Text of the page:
Additron tube

Additron
The Additron was an electron tube designed by Dr. Josef Kates, circa 1950, to replace the several individual electron tubes and support components required to perform the function of a single bit digital full adder.wikipedia
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Josef Kates

Dr. Josef KatesWikipedia
The Additron was an electron tube designed by Dr. Josef Kates, circa 1950, to replace the several individual electron tubes and support components required to perform the function of a single bit digital full adder.
The game machine controlled the lighting of an overhead display to show the progress of the game, and was built using a special electron tube, the Additron Tube, which Kates had invented.

Bertie the Brain

It did make a widely publicized appearance at the 1950 Canadian National Exhibition operating an electronic game of Tic-Tac-Toe, dubbed Bertie the Brain, to show the marvels of electronic computing.
Kates built the game to showcase his additron tube, a miniature version of the vacuum tube, though the transistor overtook it in computer development shortly thereafter.

Adder (electronics)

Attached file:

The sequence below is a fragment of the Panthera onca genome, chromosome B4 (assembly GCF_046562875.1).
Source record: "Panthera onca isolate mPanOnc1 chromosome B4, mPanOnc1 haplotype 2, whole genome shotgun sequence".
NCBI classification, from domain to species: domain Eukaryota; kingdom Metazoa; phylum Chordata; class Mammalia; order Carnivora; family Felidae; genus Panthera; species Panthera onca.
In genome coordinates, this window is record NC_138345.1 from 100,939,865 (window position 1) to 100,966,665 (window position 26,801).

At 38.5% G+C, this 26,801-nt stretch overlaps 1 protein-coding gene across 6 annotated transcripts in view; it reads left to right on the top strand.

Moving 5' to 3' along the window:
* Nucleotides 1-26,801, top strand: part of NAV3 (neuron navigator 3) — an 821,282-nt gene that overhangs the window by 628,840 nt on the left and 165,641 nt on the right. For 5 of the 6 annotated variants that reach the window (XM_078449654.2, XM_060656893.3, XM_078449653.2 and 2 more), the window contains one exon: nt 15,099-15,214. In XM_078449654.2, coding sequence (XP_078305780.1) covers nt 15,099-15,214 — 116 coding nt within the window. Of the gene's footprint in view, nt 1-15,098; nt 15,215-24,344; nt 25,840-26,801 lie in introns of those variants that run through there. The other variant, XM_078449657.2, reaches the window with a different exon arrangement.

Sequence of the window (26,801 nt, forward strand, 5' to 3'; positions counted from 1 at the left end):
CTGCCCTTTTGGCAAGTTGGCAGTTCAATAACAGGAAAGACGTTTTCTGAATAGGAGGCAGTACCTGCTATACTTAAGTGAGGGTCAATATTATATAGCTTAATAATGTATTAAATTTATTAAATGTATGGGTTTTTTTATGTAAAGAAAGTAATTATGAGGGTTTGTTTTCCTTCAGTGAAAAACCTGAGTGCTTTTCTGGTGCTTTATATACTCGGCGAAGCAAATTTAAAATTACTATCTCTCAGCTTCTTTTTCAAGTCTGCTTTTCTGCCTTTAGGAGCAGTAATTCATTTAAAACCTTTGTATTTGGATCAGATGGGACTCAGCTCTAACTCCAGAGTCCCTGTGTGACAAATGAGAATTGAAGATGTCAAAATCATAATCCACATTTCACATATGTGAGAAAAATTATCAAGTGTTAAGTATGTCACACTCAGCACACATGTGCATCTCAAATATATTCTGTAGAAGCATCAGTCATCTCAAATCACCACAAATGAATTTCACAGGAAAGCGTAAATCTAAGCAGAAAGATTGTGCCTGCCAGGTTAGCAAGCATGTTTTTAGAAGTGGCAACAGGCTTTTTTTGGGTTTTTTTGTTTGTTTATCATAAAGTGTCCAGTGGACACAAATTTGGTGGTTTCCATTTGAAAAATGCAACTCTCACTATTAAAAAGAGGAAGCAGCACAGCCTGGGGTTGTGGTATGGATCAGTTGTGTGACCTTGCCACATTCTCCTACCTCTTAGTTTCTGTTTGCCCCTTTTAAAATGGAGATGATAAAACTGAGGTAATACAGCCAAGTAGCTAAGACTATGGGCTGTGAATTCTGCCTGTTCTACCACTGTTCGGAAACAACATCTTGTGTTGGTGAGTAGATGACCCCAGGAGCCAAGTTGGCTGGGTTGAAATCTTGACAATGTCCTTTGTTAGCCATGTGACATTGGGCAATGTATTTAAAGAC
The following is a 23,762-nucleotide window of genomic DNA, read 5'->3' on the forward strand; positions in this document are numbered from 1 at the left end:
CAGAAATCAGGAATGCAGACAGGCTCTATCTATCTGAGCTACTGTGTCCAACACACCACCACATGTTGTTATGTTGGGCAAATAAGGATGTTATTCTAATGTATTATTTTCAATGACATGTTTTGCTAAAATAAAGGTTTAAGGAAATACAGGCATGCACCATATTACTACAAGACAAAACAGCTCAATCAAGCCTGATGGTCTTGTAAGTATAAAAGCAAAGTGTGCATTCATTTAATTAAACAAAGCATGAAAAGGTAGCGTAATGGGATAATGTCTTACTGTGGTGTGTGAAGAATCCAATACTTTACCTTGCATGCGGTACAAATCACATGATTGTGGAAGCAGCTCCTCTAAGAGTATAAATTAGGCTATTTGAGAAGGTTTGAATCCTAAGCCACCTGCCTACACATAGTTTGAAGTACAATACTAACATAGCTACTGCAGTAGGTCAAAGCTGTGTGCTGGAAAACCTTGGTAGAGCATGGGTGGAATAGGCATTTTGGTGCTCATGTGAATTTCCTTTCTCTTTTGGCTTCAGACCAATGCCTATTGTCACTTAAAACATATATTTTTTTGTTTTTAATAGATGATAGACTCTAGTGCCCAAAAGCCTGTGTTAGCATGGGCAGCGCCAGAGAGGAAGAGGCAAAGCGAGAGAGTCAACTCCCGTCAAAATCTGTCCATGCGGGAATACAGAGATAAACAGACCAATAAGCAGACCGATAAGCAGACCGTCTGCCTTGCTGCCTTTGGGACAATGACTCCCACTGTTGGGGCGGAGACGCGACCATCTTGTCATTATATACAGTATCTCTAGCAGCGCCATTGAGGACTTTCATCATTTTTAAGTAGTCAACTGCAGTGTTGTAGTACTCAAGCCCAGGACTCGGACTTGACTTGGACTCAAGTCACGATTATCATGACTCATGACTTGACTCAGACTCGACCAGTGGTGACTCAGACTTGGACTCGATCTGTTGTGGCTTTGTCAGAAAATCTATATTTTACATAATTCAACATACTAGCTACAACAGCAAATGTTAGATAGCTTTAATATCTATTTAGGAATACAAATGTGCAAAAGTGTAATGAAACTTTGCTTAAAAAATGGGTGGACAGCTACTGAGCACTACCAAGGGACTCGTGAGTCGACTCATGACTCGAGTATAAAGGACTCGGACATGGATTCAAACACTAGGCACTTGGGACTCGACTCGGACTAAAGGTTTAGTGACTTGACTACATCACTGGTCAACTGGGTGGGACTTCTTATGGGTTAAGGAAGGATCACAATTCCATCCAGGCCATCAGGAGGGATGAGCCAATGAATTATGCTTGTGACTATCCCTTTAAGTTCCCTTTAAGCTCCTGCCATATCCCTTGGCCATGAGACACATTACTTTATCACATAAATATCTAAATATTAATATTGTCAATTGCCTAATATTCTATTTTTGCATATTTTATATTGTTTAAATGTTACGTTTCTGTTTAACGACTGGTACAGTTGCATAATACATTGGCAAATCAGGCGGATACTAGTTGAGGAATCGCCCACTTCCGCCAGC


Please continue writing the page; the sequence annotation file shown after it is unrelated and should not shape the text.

adderfull adderadders
The Additron was an electron tube designed by Dr. Josef Kates, circa 1950, to replace the several individual electron tubes and support components required to perform the function of a single bit digital full adder.

UTEC

FERUT
Dr. Kates developed the Additron with the intention of increasing the likelihood of success and reliability while reducing the size, power consumption and complexity of the University of Toronto Electronic Computer, (UTEC)

Rogers Vacuum Tube Company

Rogers MajesticRogers Radio Broadcasting Co. Ltd.Rogers-Majestic
The Additron neither went into production at the Canadian Rogers Vacuum Tube Company, where the prototypes were built, nor was it used in the UTEC machine.
Additron tube

Canadian National Exhibition

CNEToronto Industrial Exhibition2010 Canadian National Exhibitions
It did make a widely publicized appearance at the 1950 Canadian National Exhibition operating an electronic game of Tic-Tac-Toe, dubbed Bertie the Brain, to show the marvels of electronic computing.

Tic-tac-toe

noughts and crossestic tac toenaughts and crosses
It did make a widely publicized appearance at the 1950 Canadian National Exhibition operating an electronic game of Tic-Tac-Toe, dubbed Bertie the Brain, to show the marvels of electronic computing.

Consumer Technology Association

CEAConsumer Electronics AssociationCEA (Consumer Electronics Association)
The tube was registered with the Radio Television Manufacturing Association on 20 March 1951 as type 6047.

Early history of video games

first video game1970digital game-playing
To showcase his new miniature vacuum tube, the additron tube, he designed a specialized computer to use it, which he built with the assistance of engineers from Rogers Majestic.

Computron tube

The Additron Tube design by Josef Kates gated electron beams of a fixed trajectory with several control grids which either passed or blocked a current.

List of vacuum tubes

designation for a vacuum tube02E30
6047 – Additron, a triple-control grid, split-anode tetrode for use as a single-bit digital full adder (technically a hexode)